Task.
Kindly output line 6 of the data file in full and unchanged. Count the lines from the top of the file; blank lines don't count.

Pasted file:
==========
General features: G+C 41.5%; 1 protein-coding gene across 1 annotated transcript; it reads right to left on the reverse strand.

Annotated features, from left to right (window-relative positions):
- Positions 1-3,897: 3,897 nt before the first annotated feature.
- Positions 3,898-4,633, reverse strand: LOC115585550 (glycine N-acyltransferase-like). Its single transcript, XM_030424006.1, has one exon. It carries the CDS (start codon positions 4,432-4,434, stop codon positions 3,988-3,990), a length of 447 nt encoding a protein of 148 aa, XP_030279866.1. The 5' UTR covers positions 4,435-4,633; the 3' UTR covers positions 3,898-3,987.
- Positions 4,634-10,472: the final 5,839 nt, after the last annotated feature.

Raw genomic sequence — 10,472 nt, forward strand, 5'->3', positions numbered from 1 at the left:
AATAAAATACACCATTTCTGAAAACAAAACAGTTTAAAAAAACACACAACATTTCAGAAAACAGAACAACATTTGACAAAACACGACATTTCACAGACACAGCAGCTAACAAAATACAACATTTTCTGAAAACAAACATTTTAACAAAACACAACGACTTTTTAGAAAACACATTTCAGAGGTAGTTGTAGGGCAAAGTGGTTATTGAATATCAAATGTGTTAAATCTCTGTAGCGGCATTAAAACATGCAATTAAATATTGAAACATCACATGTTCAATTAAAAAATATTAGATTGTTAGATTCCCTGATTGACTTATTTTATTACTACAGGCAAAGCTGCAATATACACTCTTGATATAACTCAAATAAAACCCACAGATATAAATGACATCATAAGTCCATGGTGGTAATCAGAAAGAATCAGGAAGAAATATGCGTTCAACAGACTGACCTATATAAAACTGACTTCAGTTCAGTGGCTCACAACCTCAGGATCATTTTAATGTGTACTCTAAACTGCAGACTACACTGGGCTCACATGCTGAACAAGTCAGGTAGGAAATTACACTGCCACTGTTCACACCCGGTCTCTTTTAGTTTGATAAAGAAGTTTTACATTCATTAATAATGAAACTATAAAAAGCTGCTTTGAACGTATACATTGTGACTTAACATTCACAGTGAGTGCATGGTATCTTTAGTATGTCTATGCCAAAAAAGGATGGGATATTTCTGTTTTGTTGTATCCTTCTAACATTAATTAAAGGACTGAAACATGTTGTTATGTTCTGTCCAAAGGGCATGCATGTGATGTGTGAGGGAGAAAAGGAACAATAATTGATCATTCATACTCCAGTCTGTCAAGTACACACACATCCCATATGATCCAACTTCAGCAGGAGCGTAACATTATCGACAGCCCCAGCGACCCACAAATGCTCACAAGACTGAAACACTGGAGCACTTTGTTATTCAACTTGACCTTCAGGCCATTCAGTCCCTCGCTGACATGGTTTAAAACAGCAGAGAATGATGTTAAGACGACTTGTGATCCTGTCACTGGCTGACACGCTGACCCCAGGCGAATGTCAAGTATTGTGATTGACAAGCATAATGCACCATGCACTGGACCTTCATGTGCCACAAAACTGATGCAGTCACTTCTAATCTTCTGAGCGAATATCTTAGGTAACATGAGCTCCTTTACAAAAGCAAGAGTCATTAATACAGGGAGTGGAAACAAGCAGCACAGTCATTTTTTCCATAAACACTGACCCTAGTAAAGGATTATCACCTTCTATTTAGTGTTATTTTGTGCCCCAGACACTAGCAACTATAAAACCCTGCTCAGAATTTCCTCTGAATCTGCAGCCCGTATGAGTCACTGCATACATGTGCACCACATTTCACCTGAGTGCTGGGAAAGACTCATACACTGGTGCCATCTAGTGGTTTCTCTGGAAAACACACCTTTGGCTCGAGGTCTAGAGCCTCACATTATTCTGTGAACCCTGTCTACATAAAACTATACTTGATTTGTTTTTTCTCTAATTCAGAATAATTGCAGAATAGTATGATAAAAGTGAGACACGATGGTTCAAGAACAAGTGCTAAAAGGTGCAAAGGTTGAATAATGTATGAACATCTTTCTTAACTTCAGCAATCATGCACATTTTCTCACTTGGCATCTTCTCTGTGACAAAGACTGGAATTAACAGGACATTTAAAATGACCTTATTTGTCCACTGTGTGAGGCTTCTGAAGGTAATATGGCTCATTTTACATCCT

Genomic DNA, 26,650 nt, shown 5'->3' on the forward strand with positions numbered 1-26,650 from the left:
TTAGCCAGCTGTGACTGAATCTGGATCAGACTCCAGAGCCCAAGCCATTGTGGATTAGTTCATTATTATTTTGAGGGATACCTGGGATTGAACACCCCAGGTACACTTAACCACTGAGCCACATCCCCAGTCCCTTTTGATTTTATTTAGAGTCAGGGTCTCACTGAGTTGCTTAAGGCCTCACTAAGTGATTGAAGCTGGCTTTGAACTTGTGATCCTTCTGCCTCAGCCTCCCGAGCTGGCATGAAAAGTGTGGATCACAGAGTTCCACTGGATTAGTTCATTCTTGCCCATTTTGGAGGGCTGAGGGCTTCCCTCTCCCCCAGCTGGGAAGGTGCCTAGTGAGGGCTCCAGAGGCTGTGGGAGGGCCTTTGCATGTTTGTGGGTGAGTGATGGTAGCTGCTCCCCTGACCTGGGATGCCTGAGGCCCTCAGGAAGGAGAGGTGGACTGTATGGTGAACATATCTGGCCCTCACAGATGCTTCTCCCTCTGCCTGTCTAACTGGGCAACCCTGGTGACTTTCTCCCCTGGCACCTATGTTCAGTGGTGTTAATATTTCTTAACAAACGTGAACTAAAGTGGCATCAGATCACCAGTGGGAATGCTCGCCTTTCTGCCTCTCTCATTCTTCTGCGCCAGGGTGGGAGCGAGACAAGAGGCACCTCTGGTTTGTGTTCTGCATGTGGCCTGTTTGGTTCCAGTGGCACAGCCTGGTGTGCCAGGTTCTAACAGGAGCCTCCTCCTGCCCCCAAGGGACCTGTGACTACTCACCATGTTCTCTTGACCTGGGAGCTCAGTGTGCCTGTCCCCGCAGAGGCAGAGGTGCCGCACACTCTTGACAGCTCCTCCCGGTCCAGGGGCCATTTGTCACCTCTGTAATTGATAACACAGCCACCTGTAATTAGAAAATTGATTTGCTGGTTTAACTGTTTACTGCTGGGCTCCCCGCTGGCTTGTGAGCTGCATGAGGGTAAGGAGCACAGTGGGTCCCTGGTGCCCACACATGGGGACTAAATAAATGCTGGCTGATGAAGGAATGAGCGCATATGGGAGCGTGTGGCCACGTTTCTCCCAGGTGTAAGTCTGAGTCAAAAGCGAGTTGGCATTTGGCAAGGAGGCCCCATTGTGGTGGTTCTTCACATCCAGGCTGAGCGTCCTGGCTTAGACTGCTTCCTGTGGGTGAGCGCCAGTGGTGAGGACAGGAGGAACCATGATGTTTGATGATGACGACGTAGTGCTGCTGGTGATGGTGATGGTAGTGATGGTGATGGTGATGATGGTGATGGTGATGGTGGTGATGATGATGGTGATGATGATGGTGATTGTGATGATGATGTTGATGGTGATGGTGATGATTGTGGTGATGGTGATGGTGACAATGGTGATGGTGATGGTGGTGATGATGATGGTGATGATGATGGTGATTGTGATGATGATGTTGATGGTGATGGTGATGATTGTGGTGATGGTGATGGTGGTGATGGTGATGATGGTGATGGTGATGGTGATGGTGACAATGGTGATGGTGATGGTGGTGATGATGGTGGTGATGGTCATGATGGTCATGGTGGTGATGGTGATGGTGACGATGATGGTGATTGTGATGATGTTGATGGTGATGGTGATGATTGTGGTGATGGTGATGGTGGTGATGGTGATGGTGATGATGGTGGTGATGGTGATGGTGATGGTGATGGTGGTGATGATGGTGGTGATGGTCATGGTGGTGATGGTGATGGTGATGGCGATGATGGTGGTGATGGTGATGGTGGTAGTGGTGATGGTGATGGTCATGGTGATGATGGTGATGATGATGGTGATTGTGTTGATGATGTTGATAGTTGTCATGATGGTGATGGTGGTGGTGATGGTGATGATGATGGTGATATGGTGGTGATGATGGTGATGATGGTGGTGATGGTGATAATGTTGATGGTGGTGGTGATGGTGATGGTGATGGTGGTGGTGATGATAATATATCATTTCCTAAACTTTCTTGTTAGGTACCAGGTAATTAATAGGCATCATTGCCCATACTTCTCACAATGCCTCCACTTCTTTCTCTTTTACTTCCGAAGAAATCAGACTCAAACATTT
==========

Raw genomic sequence — 10,472 nt, forward strand, 5'->3', positions numbered from 1 at the left: